The evidence indicated that the reviewed criteria were able to correctly classify most or all of the infants truly without SBI into low-risk groups. The probability of a low-risk infant (< 3 months old) for being free of total SBI (i.e., NPV) for the majority of the criteria ranged from 90.0 percent to 100.0 percent.

Generally, combined clinical and laboratory criteria (Boston,22,55 Rochester,10,23-26,57,60 Milwaukee,10 Philadelphia,9,11,12,22,25,58,59 YIOS,21 but not Yale,64,65 and other combined criteria28-30,37,49,66-68) as well as clinical criteria alone (not well appearing infants, age < 1 month, gender, fever > 40°C)30 demonstrated high NPVs (> 90.0 percent) in correctly identifying infants without SBI. In other words, the percent of missed SBI cases in these studies was 10.0 percent or less. The evidence regarding NPV for identifying infants without SBI using laboratory criteria alone was available for eight studies.30,43,44,47,48,61,63,69 Of these, several criteria (WBC < 5000–> 15,000/mm3 47, PCT ≥ 0.5 ng/mL,48 CRP ≥ 30 mg/L,48 and presence of CSF-pleocytosis,63,69) showed relatively lower NPVs (78.1 percent to 91.0 percent).

KQ 2B. What is the evidence for the potential risks resulting from a delay in the diagnosis and treatment of patients who appear low risk but have a serious bacterial illness?

Overall, outcomes related to recovery, harms, and complication associated with delayed diagnosis/management of febrile infants 0–3 months of age was poorly reported. There were nine studies that reported the management (e.g., antibiotics, inpatient/outpatient observation) of febrile infants 0–3 months of age who had been classified as being at low risk for SBI.5,10,23,47,55,57,58,67,70 In these studies 32 out of 4,497 infants who were classified as low risk, had SBI (0.7 percent). Three studies (both including neonates) did not provide any information on outcomes related to recovery or complications for seven neonates with SBI.47,57,70 The remaining six studies indicated no complications and uneventful recovery of the 25 low-risk infants (0–3 months) with SBI who had delayed diagnosis and/or treatment.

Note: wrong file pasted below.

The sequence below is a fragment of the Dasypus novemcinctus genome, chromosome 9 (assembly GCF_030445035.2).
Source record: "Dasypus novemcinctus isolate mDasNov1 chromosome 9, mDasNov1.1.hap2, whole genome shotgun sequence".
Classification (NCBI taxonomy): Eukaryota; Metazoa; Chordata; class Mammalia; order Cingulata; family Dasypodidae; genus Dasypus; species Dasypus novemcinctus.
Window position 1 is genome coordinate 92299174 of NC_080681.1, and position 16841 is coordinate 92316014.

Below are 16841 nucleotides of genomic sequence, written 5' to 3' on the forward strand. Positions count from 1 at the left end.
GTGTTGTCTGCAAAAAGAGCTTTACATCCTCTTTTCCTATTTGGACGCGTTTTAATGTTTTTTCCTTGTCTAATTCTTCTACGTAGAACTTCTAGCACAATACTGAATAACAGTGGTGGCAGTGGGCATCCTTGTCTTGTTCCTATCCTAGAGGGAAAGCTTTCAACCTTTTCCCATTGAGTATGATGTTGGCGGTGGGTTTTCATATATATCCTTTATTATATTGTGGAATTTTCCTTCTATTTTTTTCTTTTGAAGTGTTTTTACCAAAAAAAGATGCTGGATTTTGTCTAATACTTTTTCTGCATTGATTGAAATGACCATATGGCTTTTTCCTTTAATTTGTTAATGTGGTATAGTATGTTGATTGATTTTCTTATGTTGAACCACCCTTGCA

KQ3A. What is the evidence that clinical features alone, basic laboratory tests alone, or the combination are sufficient to identify febrile infants < 3 months who are at high risk of having a serious bacterial illness (i.e., have a high positive predictive value)?

For the majority of the criteria (combined clinical and laboratory, clinical only, and laboratory only), the probability for a “high risk” infant (< 3 months old) of having total SBI (i.e., PPV) was low. The low PPVs are indicative of high false-positive rates or low specificity for SBI (i.e., high percentage of febrile infants without SBI classified as high risk).